Symptom persistence weeks after laboratory-confirmed severe acute respiratory syndrome coronavirus 2 (SARS-CoV-2) clearance is a relatively common long-term complication of Coronavirus disease 2019 (COVID-19). Little is known about this phenomenon in older adults. The present study aimed at determining the prevalence of persistent symptoms among older COVID-19 survivors and identifying symptom patterns.
Cross-sectional study.
We analyzed data collected in people 65 years and older (n = 165) who were hospitalized for COVID-19 and then admitted to the Day Hospital Post-COVID 19 of the XXX between April and December 2020. All patients tested negative for SARS-CoV-2 and met the World Health Organization criteria for quarantine discontinuation.
Patients were offered multidisciplinary individualized assessments. The persistence of symptoms was evaluated on admission using a standardized questionnaire.
The mean age was 73.1 ± 6.2 years (median 72, interquartile range 27), and 63 (38.4%) were women. The average time elapsed from hospital discharge was 76.8 ± 20.3 days (range 25-109 days). On admission, 137 (83%) patients reported at least 1 persistent symptom. Of these, more than one-third reported 1 or 2 symptoms and 46.3% had 3 or more symptoms. The rate of symptom persistence was not significantly different when patients were stratified according to median age. Compared with those with no persistent symptoms, patients with symptom persistence reported a greater number of symptoms during acute COVID-19 (5.3 ± 3.0 vs 3.3 ± 2.0; P < .001). The most common persistent symptoms were fatigue (53.1%), dyspnea (51.5%), joint pain (22.2%), and cough (16.7%). The likelihood of symptom persistence was higher in those who had experienced fatigue during acute COVID-19.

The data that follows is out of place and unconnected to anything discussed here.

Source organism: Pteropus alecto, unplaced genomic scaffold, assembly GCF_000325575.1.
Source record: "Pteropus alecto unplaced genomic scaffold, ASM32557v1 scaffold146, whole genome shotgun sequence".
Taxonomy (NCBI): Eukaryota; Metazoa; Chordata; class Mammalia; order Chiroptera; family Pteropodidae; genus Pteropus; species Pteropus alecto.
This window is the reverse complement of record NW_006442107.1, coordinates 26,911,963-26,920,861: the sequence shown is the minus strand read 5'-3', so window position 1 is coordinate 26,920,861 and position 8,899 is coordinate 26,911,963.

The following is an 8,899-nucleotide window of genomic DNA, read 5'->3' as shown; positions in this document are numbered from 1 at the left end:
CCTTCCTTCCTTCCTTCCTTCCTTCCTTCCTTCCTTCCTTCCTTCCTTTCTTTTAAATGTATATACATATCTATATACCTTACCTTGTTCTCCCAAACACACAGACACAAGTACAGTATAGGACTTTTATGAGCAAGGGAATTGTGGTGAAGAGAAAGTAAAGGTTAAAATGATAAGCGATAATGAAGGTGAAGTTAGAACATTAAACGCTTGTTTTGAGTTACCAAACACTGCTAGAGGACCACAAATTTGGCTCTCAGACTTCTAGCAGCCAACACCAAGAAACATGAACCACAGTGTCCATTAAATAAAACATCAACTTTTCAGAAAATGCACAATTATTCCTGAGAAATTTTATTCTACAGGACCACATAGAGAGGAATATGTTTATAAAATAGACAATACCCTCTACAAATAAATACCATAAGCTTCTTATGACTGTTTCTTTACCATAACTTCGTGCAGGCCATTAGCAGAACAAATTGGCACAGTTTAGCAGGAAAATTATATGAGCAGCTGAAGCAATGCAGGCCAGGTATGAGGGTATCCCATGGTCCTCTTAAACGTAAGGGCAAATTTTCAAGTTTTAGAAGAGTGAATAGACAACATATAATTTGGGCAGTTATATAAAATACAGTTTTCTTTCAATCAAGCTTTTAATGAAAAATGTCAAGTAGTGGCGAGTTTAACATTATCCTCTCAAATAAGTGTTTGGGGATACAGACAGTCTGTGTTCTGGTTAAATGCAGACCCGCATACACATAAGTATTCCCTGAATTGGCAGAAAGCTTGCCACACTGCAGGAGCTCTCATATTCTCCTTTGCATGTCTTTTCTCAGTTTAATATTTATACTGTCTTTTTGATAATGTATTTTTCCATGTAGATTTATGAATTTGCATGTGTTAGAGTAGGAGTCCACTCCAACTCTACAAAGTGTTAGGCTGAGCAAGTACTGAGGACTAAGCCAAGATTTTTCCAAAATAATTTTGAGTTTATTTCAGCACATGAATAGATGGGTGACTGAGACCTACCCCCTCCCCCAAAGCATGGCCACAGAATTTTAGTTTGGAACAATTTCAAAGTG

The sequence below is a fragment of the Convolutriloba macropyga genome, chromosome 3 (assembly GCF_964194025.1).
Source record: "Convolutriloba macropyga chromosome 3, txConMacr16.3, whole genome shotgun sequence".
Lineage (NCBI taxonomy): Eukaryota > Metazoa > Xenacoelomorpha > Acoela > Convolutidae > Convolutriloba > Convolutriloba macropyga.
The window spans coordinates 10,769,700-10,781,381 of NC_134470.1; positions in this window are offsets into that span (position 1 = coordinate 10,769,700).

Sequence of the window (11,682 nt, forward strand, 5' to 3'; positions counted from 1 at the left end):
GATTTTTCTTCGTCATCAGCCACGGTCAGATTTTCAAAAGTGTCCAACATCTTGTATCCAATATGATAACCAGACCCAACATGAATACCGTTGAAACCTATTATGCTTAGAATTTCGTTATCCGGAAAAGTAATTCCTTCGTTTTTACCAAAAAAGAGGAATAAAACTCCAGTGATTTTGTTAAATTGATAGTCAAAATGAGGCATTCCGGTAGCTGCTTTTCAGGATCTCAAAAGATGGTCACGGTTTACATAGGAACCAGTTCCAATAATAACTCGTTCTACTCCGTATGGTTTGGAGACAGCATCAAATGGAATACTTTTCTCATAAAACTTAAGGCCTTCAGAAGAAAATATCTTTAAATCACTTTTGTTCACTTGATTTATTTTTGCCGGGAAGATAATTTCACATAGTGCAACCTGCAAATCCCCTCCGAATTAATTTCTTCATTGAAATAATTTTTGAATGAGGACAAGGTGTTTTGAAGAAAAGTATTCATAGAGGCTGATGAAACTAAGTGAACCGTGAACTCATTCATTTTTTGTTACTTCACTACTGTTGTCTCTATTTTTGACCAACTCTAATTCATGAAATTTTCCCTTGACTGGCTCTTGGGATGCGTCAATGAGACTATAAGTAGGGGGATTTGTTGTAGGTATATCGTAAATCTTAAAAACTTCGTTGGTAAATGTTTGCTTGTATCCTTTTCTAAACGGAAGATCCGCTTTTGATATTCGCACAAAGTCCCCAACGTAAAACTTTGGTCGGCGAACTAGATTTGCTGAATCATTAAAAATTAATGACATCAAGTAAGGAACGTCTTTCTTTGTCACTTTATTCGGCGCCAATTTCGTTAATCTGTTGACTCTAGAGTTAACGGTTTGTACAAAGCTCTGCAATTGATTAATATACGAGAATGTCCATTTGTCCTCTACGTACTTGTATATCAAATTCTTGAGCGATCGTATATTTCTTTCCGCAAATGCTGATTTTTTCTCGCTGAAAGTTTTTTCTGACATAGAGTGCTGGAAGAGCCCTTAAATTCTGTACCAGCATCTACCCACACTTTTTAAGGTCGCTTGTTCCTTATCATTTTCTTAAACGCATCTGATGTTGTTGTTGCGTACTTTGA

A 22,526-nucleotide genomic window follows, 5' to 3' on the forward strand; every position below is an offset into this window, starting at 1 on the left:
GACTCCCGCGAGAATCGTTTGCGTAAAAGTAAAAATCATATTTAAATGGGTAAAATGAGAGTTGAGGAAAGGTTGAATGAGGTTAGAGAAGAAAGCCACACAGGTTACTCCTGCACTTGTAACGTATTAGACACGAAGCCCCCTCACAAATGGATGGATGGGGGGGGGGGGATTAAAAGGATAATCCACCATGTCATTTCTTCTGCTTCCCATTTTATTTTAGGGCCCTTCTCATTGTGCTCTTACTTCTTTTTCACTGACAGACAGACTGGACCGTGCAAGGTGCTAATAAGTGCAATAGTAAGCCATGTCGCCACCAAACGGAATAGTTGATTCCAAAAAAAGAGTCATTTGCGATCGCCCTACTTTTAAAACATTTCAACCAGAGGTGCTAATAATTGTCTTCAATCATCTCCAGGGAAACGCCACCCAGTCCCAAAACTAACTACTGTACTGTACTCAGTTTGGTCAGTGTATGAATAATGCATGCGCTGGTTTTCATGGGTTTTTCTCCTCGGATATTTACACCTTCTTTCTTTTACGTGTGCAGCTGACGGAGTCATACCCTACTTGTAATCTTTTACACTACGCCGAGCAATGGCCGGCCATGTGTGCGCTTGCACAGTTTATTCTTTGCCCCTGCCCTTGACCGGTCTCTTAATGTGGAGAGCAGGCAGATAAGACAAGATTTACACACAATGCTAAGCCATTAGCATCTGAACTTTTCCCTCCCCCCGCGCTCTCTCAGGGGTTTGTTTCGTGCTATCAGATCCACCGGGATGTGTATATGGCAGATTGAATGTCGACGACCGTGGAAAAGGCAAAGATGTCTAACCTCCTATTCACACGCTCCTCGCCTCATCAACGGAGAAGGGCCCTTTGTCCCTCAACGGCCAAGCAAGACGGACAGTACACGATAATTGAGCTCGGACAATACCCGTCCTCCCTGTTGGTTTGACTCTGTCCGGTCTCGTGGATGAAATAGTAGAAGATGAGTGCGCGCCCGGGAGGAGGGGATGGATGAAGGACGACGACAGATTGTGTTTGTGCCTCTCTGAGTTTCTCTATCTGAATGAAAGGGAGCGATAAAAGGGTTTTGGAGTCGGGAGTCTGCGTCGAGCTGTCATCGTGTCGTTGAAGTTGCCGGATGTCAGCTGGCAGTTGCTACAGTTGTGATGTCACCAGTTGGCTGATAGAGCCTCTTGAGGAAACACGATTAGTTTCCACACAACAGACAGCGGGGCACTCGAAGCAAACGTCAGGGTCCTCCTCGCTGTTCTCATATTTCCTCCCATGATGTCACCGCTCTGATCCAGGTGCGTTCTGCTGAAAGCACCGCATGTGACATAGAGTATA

Persistent symptoms are frequently experienced by older adults who have been hospitalized for COVID-19. Follow-up programs should be implemented to monitor and care for long-term COVID-19-related health issues.

Copyright © 2021. Published by Elsevier Inc.